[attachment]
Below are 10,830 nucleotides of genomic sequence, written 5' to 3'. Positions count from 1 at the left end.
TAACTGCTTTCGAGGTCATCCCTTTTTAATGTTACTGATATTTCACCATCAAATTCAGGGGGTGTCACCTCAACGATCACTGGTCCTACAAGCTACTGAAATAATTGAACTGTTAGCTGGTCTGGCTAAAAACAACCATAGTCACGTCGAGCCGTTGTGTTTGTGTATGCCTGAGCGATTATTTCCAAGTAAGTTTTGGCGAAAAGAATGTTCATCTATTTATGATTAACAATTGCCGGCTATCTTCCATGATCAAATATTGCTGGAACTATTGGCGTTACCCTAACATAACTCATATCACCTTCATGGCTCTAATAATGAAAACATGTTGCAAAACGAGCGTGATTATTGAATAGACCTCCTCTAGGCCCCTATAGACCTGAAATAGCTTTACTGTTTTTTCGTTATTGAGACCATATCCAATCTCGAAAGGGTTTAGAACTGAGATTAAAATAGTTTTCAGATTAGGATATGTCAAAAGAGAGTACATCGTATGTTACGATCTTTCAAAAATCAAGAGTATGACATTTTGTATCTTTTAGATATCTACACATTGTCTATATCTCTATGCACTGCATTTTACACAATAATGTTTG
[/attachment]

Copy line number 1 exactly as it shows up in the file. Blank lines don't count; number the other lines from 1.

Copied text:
Below are 10,830 nucleotides of genomic sequence, written 5' to 3'. Positions count from 1 at the left end.